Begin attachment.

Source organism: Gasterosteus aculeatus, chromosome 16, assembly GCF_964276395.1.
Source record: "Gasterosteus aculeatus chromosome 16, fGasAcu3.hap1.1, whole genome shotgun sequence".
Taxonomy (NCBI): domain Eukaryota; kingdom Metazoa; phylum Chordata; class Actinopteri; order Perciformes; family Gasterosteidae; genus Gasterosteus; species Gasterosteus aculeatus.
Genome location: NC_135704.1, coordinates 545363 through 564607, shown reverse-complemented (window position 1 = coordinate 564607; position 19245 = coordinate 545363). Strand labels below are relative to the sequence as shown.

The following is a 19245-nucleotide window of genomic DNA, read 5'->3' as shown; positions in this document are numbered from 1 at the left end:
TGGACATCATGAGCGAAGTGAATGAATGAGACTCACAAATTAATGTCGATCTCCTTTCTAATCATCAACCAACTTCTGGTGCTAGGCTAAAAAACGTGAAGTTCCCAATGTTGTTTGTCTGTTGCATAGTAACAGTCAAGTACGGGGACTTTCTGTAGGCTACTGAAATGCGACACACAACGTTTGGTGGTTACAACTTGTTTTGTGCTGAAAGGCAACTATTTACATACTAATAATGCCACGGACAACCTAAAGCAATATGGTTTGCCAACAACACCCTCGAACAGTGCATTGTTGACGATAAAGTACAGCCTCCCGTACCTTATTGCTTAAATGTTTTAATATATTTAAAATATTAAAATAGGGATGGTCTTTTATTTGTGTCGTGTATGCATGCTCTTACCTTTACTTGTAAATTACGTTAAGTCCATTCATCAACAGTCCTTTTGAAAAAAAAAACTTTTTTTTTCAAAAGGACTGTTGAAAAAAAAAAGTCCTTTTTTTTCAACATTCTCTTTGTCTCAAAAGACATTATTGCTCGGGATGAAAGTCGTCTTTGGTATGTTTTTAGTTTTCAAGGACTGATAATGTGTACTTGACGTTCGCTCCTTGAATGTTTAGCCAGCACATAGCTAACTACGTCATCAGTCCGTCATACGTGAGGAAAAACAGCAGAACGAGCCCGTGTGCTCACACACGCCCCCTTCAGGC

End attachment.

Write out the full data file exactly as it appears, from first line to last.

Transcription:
Source organism: Gasterosteus aculeatus, chromosome 16, assembly GCF_964276395.1.
Source record: "Gasterosteus aculeatus chromosome 16, fGasAcu3.hap1.1, whole genome shotgun sequence".
Taxonomy (NCBI): domain Eukaryota; kingdom Metazoa; phylum Chordata; class Actinopteri; order Perciformes; family Gasterosteidae; genus Gasterosteus; species Gasterosteus aculeatus.
Genome location: NC_135704.1, coordinates 545363 through 564607, shown reverse-complemented (window position 1 = coordinate 564607; position 19245 = coordinate 545363). Strand labels below are relative to the sequence as shown.

The following is a 19245-nucleotide window of genomic DNA, read 5'->3' as shown; positions in this document are numbered from 1 at the left end:
TGGACATCATGAGCGAAGTGAATGAATGAGACTCACAAATTAATGTCGATCTCCTTTCTAATCATCAACCAACTTCTGGTGCTAGGCTAAAAAACGTGAAGTTCCCAATGTTGTTTGTCTGTTGCATAGTAACAGTCAAGTACGGGGACTTTCTGTAGGCTACTGAAATGCGACACACAACGTTTGGTGGTTACAACTTGTTTTGTGCTGAAAGGCAACTATTTACATACTAATAATGCCACGGACAACCTAAAGCAATATGGTTTGCCAACAACACCCTCGAACAGTGCATTGTTGACGATAAAGTACAGCCTCCCGTACCTTATTGCTTAAATGTTTTAATATATTTAAAATATTAAAATAGGGATGGTCTTTTATTTGTGTCGTGTATGCATGCTCTTACCTTTACTTGTAAATTACGTTAAGTCCATTCATCAACAGTCCTTTTGAAAAAAAAAACTTTTTTTTTCAAAAGGACTGTTGAAAAAAAAAAGTCCTTTTTTTTCAACATTCTCTTTGTCTCAAAAGACATTATTGCTCGGGATGAAAGTCGTCTTTGGTATGTTTTTAGTTTTCAAGGACTGATAATGTGTACTTGACGTTCGCTCCTTGAATGTTTAGCCAGCACATAGCTAACTACGTCATCAGTCCGTCATACGTGAGGAAAAACAGCAGAACGAGCCCGTGTGCTCACACACGCCCCCTTCAGGC